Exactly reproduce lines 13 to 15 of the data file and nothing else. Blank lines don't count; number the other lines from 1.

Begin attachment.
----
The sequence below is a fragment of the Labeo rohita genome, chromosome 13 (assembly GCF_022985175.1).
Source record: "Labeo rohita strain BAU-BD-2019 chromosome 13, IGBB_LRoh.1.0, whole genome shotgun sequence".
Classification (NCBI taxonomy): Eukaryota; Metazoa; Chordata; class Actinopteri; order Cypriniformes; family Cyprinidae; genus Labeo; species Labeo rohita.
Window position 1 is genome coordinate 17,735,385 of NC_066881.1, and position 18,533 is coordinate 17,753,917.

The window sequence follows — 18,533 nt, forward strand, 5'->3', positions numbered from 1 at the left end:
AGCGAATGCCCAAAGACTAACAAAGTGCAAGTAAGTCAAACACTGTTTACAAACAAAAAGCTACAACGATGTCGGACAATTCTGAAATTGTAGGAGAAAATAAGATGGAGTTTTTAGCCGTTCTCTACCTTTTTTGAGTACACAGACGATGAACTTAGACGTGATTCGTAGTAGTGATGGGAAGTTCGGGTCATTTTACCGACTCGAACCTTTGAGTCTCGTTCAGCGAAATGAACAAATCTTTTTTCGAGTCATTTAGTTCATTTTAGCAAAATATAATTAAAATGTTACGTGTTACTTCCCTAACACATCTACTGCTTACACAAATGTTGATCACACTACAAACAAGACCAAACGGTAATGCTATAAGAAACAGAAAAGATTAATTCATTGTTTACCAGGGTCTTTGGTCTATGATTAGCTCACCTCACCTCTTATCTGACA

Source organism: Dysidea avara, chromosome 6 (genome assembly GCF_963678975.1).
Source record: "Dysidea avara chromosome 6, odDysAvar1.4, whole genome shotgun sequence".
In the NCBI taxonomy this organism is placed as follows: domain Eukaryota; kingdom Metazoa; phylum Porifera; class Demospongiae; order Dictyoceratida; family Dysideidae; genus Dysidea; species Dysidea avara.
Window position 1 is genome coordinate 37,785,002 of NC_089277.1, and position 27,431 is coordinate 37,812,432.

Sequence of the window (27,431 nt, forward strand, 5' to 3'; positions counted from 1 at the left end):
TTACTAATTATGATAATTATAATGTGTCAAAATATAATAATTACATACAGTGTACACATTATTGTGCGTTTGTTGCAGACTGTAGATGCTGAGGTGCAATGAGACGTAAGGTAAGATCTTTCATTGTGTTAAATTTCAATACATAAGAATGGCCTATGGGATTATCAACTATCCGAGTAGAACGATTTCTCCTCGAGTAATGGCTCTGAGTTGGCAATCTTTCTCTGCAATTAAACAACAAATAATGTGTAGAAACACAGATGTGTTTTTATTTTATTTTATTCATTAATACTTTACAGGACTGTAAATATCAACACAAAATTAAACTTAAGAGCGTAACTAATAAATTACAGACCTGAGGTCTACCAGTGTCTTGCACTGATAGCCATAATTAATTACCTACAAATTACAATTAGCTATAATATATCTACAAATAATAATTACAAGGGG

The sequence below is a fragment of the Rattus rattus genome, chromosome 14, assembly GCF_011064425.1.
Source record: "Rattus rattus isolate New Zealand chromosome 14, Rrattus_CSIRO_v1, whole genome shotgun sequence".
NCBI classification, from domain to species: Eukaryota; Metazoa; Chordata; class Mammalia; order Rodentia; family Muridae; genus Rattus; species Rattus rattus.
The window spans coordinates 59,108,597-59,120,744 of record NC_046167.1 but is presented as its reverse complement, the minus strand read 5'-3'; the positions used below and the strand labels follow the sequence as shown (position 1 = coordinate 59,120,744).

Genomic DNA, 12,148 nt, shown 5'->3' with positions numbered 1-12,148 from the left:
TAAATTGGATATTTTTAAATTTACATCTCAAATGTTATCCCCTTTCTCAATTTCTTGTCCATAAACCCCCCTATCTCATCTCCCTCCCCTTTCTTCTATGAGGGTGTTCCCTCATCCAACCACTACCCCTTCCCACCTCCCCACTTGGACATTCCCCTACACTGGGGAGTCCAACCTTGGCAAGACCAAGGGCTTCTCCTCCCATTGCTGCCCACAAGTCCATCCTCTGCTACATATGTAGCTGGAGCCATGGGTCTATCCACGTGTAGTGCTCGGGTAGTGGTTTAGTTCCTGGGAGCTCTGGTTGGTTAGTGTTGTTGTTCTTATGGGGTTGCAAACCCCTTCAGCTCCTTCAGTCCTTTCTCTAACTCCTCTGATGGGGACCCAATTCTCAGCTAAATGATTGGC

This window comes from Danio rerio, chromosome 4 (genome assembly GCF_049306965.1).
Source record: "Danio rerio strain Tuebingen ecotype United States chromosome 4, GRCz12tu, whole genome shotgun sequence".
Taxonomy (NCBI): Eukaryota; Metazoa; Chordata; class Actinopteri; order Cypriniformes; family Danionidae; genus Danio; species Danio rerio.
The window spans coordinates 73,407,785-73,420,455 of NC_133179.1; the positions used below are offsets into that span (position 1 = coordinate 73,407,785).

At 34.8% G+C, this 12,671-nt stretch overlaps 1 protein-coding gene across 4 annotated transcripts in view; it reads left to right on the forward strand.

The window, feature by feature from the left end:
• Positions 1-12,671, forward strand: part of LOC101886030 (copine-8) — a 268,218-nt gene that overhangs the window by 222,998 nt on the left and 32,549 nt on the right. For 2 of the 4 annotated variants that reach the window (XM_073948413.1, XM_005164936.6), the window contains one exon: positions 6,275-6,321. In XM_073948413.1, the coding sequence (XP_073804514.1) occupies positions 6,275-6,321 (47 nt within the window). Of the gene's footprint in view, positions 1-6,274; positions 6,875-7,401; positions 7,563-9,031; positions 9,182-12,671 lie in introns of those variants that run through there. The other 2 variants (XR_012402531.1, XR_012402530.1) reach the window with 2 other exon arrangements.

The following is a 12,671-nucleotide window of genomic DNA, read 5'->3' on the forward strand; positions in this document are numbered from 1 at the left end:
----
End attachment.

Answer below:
The sequence below is a fragment of the Rattus rattus genome, chromosome 14, assembly GCF_011064425.1.
Source record: "Rattus rattus isolate New Zealand chromosome 14, Rrattus_CSIRO_v1, whole genome shotgun sequence".
NCBI classification, from domain to species: Eukaryota; Metazoa; Chordata; class Mammalia; order Rodentia; family Muridae; genus Rattus; species Rattus rattus.